|Publication number||US5403126 A|
|Application number||US 08/036,761|
|Publication date||Apr 4, 1995|
|Filing date||Mar 25, 1993|
|Priority date||Mar 25, 1993|
|Also published as||CA2119706A1, CN1101958A, EP0620325A1|
|Publication number||036761, 08036761, US 5403126 A, US 5403126A, US-A-5403126, US5403126 A, US5403126A|
|Inventors||Richard Carriker, Mark Clarey, Robert Burton|
|Original Assignee||James Clem Corporation|
|Export Citation||BiBTeX, EndNote, RefMan|
|Patent Citations (7), Referenced by (15), Classifications (10), Legal Events (6)|
|External Links: USPTO, USPTO Assignment, Espacenet|
This invention relates generally to an improved geosynthetic clay liner for use on relatively steep slopes or embankments. Specifically, the invention relates to an improved geosynthetic clay liner with a lower surface that has been at least partially coated with a friction enhancing material. The friction enhancing material improves the frictional contact between the lower surface of the liner and the slope or embankment that comes in contact with the lower surface of the liner.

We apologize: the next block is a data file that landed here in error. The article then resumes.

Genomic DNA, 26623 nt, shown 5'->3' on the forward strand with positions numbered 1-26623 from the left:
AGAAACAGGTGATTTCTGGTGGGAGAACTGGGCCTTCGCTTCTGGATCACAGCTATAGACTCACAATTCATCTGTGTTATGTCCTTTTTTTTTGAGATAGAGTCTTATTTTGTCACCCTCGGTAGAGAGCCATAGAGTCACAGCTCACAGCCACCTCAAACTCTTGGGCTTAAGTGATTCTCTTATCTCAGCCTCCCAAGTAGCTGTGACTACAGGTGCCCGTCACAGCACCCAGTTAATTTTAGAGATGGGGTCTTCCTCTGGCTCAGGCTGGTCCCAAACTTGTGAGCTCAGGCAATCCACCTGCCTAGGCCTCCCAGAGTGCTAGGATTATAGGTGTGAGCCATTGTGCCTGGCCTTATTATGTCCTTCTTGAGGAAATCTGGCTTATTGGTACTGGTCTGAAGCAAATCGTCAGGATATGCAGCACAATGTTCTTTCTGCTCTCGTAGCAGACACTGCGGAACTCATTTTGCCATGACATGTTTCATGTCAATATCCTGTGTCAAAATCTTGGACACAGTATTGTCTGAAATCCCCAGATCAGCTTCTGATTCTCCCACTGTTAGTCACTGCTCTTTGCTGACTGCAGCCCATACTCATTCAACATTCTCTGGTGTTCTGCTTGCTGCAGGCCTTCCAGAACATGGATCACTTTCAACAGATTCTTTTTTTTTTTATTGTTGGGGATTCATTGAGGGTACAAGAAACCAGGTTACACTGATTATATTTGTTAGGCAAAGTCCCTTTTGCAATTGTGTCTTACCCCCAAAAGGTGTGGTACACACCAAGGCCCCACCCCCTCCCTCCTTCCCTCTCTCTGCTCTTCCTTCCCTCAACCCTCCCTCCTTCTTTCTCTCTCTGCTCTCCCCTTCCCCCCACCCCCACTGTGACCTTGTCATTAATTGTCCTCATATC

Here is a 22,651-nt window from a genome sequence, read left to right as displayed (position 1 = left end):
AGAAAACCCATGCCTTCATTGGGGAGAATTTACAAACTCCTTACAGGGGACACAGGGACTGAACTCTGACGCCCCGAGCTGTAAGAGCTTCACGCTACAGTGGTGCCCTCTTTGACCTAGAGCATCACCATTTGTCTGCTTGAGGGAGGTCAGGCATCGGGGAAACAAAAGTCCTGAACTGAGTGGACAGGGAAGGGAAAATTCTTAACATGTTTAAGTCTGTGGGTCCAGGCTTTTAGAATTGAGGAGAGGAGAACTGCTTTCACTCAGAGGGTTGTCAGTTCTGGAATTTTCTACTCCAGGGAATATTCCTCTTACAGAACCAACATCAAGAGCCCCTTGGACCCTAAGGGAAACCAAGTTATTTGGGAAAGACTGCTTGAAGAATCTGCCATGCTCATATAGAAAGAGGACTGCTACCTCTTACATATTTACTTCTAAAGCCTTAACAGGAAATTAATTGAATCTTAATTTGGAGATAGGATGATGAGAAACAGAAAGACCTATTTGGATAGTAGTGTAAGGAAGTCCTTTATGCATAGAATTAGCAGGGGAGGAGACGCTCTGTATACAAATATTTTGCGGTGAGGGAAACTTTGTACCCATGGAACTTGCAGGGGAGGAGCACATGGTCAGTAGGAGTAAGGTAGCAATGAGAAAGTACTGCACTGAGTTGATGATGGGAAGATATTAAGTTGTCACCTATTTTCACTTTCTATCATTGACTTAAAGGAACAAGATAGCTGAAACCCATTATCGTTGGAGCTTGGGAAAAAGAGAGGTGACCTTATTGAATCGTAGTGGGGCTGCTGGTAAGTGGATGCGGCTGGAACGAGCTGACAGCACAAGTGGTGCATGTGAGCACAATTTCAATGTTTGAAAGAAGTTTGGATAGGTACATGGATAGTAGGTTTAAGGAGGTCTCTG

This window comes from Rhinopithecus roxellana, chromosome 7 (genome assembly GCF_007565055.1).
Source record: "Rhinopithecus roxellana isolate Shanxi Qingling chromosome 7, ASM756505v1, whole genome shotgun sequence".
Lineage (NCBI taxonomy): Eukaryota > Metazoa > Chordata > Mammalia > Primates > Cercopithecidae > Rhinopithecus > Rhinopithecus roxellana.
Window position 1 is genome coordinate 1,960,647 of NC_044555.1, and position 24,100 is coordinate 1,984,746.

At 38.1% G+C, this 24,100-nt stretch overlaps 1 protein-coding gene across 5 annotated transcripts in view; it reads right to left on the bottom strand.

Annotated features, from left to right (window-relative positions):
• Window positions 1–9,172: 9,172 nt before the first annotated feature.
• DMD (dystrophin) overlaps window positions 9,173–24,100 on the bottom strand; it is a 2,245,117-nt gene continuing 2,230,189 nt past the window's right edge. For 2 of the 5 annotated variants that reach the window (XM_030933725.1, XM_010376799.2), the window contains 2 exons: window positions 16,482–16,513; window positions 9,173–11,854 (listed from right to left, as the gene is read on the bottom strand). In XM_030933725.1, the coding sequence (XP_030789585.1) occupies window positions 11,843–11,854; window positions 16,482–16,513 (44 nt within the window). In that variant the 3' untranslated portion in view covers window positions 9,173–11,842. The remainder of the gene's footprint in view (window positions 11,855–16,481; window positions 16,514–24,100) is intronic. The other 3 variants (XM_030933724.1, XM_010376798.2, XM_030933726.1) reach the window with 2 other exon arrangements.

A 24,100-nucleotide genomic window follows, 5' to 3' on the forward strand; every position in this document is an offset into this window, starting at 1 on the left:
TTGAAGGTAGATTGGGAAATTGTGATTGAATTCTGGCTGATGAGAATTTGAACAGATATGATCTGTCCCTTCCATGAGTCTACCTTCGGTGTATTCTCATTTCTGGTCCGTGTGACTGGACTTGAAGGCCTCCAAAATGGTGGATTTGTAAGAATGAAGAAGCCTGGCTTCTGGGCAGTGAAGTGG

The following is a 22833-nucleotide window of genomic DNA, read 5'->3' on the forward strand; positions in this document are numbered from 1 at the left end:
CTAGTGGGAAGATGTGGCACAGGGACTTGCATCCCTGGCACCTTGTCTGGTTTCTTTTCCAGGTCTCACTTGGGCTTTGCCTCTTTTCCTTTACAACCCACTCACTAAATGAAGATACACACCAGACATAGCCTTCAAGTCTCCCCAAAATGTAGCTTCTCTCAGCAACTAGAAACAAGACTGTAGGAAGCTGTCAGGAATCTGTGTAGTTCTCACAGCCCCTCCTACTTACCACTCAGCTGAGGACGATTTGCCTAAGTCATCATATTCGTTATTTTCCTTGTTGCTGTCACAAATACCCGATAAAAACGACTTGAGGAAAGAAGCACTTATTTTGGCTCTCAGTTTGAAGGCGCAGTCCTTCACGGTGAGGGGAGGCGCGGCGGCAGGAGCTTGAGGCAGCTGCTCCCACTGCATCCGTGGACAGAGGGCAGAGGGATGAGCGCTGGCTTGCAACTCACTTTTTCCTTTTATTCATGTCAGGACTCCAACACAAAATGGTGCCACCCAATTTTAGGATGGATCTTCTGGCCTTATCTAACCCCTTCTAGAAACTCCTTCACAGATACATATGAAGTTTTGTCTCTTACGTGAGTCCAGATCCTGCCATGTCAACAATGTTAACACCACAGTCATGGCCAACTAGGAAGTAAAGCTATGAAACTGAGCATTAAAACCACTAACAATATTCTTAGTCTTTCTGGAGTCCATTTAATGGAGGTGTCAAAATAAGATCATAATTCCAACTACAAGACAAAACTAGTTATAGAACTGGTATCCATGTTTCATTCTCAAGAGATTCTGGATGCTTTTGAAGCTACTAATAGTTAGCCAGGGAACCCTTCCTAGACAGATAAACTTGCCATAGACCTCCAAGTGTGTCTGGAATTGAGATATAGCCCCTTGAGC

The concept of using geosynthetic clay liners made with bentonite for lining landfill sites is well-known. The problem addressed by the present invention involves the prevention of the geosynthetic clay liner (GCL) from sliding down the slope or embankment surrounding the periphery of the landfill. The present invention may also be used in the construction of man-made lakes and ponds.
A GCL is commonly comprised of three major parts: (1) the primary carrier sheet, also known as the primary backing, primary textile or primary carrier; (2) a cover sheet, also known as the secondary textile, secondary carrier sheet or scrim; and (3) a layer of bentonite disposed therebetween.
Geosynthetic clay liners in current use are normally sewn or needle punched together to enhance the internal sheer strength of the liner and improve the performance of the liners when they are used on sloped surfaces. However, enhancing the internal sheer strength of the liners does not address the problem of the liners sliding down a slope or embankment during or after installation. If the liner is installed during wet conditions, this slippage problem is even more prevalent. Simply put, no geosynthetic clay liner found in the prior art provides an increased coefficient of friction between the underside of the liner and the surface in direct contact with the underside of the liner.